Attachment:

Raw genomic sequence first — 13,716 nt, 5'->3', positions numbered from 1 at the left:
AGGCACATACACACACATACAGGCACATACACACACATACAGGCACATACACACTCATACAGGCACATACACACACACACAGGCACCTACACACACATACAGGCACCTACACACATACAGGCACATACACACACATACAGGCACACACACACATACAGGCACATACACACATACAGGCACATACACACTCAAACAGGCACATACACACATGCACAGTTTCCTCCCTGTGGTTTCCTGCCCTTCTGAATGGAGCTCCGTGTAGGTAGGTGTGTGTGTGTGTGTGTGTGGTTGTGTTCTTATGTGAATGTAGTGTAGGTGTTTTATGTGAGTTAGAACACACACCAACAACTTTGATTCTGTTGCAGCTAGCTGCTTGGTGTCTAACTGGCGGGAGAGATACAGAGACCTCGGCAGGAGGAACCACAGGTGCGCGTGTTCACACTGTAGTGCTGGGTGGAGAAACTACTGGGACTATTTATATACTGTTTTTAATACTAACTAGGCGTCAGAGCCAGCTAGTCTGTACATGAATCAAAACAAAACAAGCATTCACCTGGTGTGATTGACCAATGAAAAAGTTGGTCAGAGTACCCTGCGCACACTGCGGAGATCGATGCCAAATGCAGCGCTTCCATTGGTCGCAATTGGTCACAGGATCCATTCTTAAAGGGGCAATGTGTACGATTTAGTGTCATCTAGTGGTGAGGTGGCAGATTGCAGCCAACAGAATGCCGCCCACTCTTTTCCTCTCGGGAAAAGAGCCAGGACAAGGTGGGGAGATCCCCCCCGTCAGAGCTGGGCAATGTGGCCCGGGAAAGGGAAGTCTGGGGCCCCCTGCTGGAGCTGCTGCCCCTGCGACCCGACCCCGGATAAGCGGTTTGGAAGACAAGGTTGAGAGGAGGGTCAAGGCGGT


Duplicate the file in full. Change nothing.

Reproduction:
Raw genomic sequence first — 13,716 nt, 5'->3', positions numbered from 1 at the left:
AGGCACATACACACACATACAGGCACATACACACACATACAGGCACATACACACTCATACAGGCACATACACACACACACAGGCACCTACACACACATACAGGCACCTACACACATACAGGCACATACACACACATACAGGCACACACACACATACAGGCACATACACACATACAGGCACATACACACTCAAACAGGCACATACACACATGCACAGTTTCCTCCCTGTGGTTTCCTGCCCTTCTGAATGGAGCTCCGTGTAGGTAGGTGTGTGTGTGTGTGTGTGTGGTTGTGTTCTTATGTGAATGTAGTGTAGGTGTTTTATGTGAGTTAGAACACACACCAACAACTTTGATTCTGTTGCAGCTAGCTGCTTGGTGTCTAACTGGCGGGAGAGATACAGAGACCTCGGCAGGAGGAACCACAGGTGCGCGTGTTCACACTGTAGTGCTGGGTGGAGAAACTACTGGGACTATTTATATACTGTTTTTAATACTAACTAGGCGTCAGAGCCAGCTAGTCTGTACATGAATCAAAACAAAACAAGCATTCACCTGGTGTGATTGACCAATGAAAAAGTTGGTCAGAGTACCCTGCGCACACTGCGGAGATCGATGCCAAATGCAGCGCTTCCATTGGTCGCAATTGGTCACAGGATCCATTCTTAAAGGGGCAATGTGTACGATTTAGTGTCATCTAGTGGTGAGGTGGCAGATTGCAGCCAACAGAATGCCGCCCACTCTTTTCCTCTCGGGAAAAGAGCCAGGACAAGGTGGGGAGATCCCCCCCGTCAGAGCTGGGCAATGTGGCCCGGGAAAGGGAAGTCTGGGGCCCCCTGCTGGAGCTGCTGCCCCTGCGACCCGACCCCGGATAAGCGGTTTGGAAGACAAGGTTGAGAGGAGGGTCAAGGCGGT